Out of curiosity, when proofing how long do most of you wait for a proof to complete and stabilize at a final proof? For example I'm currently proofing down about 90 WG of 192 proof(corrected) vodka down to 80 for bottling. I typically add 90% (by weight) of the required amount of water, give a 3 or 4 minute stir and typically let it sit for day (stirring occasionally). I check proof and repeat the process until I reach my target proof.
My question is how long does it really take for the water/alcohol to reach its final, stable proof? Do I need to let it sit for day(or overnight) or do I just need to let it sit for an hour or two? I've tried to find some scientific literature on it but no luck. Is the wait just related to how long the water/alcohol exothermic reaction takes to complete?
The time wait is not hurting my production time but I would like to know for the future.
This really depends on mixing. I can't offer a definitive time, but if you're able to mix, turn over the tank with a pump system, or otherwise encourage the blending of the two materials you can probably get this done pretty fast. We have various sized proofing tanks, from 250g to 2500g (with differing types of mixer systems in each size) we can get to a homogenized proof within less than an hour.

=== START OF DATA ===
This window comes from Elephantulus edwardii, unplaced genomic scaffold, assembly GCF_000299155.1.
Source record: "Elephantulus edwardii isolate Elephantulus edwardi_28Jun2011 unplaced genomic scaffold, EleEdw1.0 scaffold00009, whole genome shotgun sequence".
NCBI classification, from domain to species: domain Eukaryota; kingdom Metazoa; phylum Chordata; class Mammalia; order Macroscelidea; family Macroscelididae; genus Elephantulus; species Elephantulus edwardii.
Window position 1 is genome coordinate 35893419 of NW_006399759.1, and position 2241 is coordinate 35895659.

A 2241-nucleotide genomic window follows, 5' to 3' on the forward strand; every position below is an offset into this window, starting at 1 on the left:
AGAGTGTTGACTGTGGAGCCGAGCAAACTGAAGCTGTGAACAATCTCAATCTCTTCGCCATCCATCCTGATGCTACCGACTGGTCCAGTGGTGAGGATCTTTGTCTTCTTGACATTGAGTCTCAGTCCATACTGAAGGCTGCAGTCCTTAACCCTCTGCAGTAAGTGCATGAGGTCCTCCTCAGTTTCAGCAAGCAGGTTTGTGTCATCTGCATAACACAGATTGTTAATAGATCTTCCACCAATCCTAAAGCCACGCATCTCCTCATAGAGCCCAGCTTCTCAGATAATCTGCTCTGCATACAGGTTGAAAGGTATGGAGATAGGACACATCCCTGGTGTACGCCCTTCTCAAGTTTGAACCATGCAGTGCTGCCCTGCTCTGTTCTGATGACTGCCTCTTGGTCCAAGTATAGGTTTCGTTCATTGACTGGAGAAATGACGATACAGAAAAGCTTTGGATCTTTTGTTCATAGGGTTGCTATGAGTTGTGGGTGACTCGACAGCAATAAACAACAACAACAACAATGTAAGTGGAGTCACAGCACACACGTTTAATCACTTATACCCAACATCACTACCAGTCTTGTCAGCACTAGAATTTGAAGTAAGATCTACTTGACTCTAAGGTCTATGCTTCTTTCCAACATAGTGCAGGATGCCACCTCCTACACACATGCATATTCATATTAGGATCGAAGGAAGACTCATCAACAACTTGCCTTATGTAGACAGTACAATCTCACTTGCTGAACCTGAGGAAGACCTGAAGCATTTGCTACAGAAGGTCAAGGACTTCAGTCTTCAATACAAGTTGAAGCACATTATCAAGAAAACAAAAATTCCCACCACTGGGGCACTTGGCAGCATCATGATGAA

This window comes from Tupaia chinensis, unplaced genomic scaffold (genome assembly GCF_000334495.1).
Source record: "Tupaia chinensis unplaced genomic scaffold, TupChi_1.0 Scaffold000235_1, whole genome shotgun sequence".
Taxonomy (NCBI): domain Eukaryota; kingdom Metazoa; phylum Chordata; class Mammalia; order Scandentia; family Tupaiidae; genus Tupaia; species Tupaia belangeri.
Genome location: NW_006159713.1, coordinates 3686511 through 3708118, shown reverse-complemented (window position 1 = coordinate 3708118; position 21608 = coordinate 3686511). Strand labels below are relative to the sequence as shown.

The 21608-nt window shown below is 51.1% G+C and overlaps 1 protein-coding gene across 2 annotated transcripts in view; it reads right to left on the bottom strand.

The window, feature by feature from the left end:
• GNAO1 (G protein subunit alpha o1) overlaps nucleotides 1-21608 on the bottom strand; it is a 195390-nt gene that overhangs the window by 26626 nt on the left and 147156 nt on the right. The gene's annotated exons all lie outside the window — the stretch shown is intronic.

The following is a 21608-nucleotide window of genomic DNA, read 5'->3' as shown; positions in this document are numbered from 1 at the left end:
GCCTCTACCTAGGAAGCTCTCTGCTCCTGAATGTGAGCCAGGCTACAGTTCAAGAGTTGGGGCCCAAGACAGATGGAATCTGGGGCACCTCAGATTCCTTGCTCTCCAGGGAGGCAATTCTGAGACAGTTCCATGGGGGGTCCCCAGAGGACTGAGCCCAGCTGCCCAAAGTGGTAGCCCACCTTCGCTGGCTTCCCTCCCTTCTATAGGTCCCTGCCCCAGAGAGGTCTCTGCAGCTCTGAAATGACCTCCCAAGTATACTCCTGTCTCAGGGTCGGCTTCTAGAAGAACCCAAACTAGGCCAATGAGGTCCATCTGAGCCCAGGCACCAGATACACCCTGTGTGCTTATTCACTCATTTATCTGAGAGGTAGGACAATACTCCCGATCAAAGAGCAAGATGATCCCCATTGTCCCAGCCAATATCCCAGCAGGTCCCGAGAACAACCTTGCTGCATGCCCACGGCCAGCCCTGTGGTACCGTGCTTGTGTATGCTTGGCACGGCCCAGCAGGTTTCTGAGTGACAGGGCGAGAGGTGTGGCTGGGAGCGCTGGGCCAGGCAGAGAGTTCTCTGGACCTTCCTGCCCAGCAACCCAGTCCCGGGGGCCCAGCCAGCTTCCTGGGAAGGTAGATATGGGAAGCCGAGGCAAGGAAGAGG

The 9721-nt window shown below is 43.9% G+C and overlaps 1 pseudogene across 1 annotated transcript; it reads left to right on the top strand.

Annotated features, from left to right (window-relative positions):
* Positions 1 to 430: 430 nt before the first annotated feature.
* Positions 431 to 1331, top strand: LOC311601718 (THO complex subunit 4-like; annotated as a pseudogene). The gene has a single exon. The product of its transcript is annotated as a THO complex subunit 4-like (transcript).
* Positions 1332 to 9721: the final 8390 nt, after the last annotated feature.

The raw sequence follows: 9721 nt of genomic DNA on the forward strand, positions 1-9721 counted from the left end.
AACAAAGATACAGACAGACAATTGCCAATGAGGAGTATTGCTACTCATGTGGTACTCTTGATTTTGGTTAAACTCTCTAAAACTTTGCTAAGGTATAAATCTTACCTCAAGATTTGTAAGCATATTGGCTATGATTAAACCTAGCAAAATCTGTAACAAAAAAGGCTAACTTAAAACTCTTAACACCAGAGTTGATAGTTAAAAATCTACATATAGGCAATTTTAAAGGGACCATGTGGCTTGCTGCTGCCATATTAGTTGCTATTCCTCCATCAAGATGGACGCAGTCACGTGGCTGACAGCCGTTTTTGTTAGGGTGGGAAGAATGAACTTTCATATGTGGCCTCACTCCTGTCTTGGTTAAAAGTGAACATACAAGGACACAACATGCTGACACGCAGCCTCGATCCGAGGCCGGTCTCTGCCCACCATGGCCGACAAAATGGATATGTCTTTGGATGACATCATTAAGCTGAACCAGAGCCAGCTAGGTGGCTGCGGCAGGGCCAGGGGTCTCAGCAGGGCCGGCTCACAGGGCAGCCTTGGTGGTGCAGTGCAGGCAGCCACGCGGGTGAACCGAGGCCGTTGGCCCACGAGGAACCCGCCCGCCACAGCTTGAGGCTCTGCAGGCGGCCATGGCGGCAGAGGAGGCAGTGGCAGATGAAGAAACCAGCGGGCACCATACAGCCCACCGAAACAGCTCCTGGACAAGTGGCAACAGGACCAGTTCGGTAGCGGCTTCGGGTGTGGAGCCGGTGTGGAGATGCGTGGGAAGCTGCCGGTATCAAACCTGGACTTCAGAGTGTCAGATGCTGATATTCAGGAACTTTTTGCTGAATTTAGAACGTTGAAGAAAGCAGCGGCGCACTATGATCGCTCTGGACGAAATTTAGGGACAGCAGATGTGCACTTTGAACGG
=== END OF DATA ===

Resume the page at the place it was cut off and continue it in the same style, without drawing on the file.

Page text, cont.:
If you just let it sit, I really can't say when you'd be at a uniformly proofed mixture.....but it could take a long time.
Sorry I can't be more specific.
I guess its finally time I invest in an air powered mixer or pump.......
Kckadi, the way you do it, is the way I do it. Basically, as you mention, once you mix the water in the reaction takes place which raises the temp and then it's too warm to proof. I have temp correction tables, but proof is never that accurate when it's quite a bit warmer than what your hydrometer's are calibrated too. I mix with a power mixer with a high velocity shear for 15 minutes, take a temp and proof reading, correct for temp, then wait a day for it cool down and the numbers are always off, not off by much, but enough to make a difference. Now if you're using a densitometer or some other device I can't comment on those devices.